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QUESTIONS WE ASKED

4. What is their data retention policy and what does it say about their commitment to privacy?

Data retention has been a controversial issue for many years, with American companies not measuring up to the European Union’s more stringent requirements. But for us, it obscures what’s really at stake and often confuses consumers.

For many privacy advocates, limiting the amount of time data is stored reduces the risk of it being exposed. The theory, presumably, is that sensitive data is like toxic waste, and the less we have of it lying around, the better off we are. But that theory, as appealing as it is, doesn’t address the fact that our new abilities to collect and store data are incredibly valuable, not just to major corporations, but to policymakers, researchers, and even the average citizen. Focusing on this issue of data retention hasn’t necessarily led to better privacy protections. In fact, it may be distracting us from developing better solutions.

Google and Yahoo! in the past year announced major changes to their policies about data retention. These promises, however, were not promises to delete data, but to “anonymize” it after 9 months and 6 months, respectively. As discussed previously, neither company defines precisely what the word “anonymize” means. According to the Electronic Frontier Foundation, Yahoo! is still retaining 24 of 32 digits of users’ IP addresses. As the Executive Director of Electronic Privacy Information Center (EPIC) stated, “That is not provably anonymous.” Yet most mainstream media headlines focused only on the Yahoo!’s claim of shorter data retention. The article in which the above quote appeared sported the headline: “Yahoo! Limits Retention of Personal Data.”

Interestingly, the debate around data retention has also focused primarily on these three large Internet companies. Even though companies like eBay and Amazon also retain significant amounts of data on their users, there hasn’t been any public clamor for Amazon to delete its data as soon as possible. Certainly, the volume and breadth of data Amazon collects pales in comparison to what Google has access to, and some might argue that search queries are more “private” than what books one chooses to buy. But most people still probably wouldn’t want their purchase histories on Amazon to be revealed willy-nilly.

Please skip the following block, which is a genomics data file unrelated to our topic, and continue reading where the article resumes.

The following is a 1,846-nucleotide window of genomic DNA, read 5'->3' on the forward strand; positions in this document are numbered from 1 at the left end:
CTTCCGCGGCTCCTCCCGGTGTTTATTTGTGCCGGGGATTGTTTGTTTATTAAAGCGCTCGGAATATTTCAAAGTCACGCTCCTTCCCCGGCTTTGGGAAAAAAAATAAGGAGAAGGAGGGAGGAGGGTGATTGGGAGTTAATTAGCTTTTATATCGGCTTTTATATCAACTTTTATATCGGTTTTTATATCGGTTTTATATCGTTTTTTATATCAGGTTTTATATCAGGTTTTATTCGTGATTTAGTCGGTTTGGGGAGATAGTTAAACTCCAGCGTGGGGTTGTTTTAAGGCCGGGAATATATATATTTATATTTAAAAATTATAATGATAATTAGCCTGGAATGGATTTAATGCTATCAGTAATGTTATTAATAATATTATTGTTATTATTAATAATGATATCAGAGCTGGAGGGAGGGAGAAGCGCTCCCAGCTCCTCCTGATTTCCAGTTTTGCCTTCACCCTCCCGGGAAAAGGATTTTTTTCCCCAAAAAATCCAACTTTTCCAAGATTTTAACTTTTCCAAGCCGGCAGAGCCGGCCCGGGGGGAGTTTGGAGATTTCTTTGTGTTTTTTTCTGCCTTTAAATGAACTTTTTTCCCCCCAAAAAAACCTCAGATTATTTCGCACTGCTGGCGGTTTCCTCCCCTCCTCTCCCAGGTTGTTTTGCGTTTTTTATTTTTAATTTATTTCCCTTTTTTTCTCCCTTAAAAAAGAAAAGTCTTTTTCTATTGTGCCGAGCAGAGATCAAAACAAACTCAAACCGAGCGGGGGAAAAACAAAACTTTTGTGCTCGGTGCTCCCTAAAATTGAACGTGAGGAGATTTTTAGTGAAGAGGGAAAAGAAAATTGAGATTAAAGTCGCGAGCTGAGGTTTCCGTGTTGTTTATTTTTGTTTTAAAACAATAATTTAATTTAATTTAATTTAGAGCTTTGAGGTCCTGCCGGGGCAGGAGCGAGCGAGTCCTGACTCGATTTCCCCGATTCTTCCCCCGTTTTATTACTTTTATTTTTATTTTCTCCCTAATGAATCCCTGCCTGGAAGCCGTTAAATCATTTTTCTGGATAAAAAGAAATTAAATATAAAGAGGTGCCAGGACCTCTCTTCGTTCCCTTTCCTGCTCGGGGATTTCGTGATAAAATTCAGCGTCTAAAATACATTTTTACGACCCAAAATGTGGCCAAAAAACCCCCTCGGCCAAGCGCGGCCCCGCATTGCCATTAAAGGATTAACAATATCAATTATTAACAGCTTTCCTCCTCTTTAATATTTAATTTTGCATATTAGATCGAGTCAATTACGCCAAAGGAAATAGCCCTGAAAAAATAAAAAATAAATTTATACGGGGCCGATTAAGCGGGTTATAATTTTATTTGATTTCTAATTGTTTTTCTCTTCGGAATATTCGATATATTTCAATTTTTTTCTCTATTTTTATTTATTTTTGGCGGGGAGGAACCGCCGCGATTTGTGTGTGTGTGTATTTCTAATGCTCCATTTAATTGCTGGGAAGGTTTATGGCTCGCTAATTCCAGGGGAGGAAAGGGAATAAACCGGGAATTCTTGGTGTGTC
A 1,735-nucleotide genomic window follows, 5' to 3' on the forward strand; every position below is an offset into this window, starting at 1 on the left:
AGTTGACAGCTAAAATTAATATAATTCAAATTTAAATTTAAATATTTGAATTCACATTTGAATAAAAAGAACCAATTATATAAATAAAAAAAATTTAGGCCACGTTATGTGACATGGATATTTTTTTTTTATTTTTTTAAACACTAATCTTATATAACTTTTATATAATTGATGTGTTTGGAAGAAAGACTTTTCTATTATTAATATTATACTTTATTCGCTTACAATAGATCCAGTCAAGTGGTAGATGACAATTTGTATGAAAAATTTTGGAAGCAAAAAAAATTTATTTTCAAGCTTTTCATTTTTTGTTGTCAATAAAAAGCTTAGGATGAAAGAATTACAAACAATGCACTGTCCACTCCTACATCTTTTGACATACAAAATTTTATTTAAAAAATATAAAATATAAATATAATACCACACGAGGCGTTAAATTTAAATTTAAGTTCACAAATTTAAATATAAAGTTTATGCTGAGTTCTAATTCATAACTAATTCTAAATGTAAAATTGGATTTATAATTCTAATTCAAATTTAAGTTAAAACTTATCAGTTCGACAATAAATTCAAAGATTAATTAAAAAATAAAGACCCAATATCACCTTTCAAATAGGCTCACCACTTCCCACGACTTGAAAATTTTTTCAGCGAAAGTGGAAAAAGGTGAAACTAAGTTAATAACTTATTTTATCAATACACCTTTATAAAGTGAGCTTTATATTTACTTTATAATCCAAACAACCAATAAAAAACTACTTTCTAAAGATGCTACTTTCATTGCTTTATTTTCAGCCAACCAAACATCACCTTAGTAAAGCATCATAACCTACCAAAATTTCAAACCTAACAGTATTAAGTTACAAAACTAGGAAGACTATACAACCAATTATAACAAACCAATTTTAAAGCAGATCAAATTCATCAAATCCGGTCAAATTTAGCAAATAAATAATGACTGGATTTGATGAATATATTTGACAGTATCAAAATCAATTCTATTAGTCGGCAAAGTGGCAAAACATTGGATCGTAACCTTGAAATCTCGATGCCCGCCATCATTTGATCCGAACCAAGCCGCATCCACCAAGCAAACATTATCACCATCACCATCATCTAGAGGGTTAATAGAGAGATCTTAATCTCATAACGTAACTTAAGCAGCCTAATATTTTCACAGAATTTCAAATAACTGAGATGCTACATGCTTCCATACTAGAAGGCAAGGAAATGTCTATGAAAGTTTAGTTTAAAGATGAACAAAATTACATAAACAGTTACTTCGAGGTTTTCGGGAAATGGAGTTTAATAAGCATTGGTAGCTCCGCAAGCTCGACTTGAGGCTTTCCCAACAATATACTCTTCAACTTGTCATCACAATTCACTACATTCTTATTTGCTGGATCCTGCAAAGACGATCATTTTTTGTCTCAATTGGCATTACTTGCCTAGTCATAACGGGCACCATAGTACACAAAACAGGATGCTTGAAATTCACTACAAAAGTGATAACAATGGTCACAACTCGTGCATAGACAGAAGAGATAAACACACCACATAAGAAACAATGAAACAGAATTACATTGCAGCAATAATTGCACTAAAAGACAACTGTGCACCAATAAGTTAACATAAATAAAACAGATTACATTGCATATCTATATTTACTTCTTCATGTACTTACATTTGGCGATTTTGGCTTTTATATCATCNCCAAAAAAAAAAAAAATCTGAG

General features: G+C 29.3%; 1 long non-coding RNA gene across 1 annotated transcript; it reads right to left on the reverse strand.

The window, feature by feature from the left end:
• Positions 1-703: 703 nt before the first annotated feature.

A different take on why data retention (which is not addressed at all in its privacy policy) has not become a major issue for Amazon is that Amazon does a better job of showing how its data collection can be useful to its users.

Every item view shows what others have considered buying, what others have ended up buying, what else you might like. In contrast, Google, Yahoo!, and Microsoft have yet to vividly demonstrate why collecting and retaining data makes their services better. Perhaps if they did, they would be less hard-pressed to delete their data as soon as possible.

When I look at a search engine like Ixquick, which is trying to build a reputation for privacy by not storing any information, I’m even less convinced that deleting all the data is a sustainable solution. Ixquick is a metasearch engine, meaning that it’s pulling results from other search engines. It’s not a solution to replace Google or Yahoo! for everyone. It feels more like a handy tool for someone who is wants to know his search queries aren’t being tracked than a model that other search engines could end up following.

If data deletion by all search engines is the goal, the example to hold up can’t be a search engine that relies on other non-deleting search engines!

At the same time, despite all the controversy around data retention, this issue isn’t even addressed in the privacy policies of these three large internet companies. Google addressed this issue in a separate FAQs section, while Yahoo! addressed it in a press release and its blog. Microsoft in December 2008 said that they would cut their data retention time from 18 months to six if their major competitors did the same. But this information was not in the privacy policy itself. Among the other companies we looked at, Wikipedia, Ask Network, Craigslist, and WebMd did address the question of data retention in at least some limited way in their policies. No information could be found readily on the sites of eBay, AOL, Amazon, New York Times Digital, Facebook, and Apple.

What exactly do we want to keep private? At the same time, what information do we want to have? What is the best way to balance these interests? These are the questions we should be asking, not “How long is Yahoo! going to keep my data?”

Questions we asked of each company.

  1. What data collection is happening that is not covered by the privacy policy?
  2. How do they define “personal information”?
  3. What promises are being made about sharing information with third parties?
  4. What is their data retention policy and what does it say about their commitment to privacy?
  5. What privacy choices do they offer to the user?
  6. What input do users have into changes to the policy’s terms?
  7. To what extent does they share the data they collect with users and the public?

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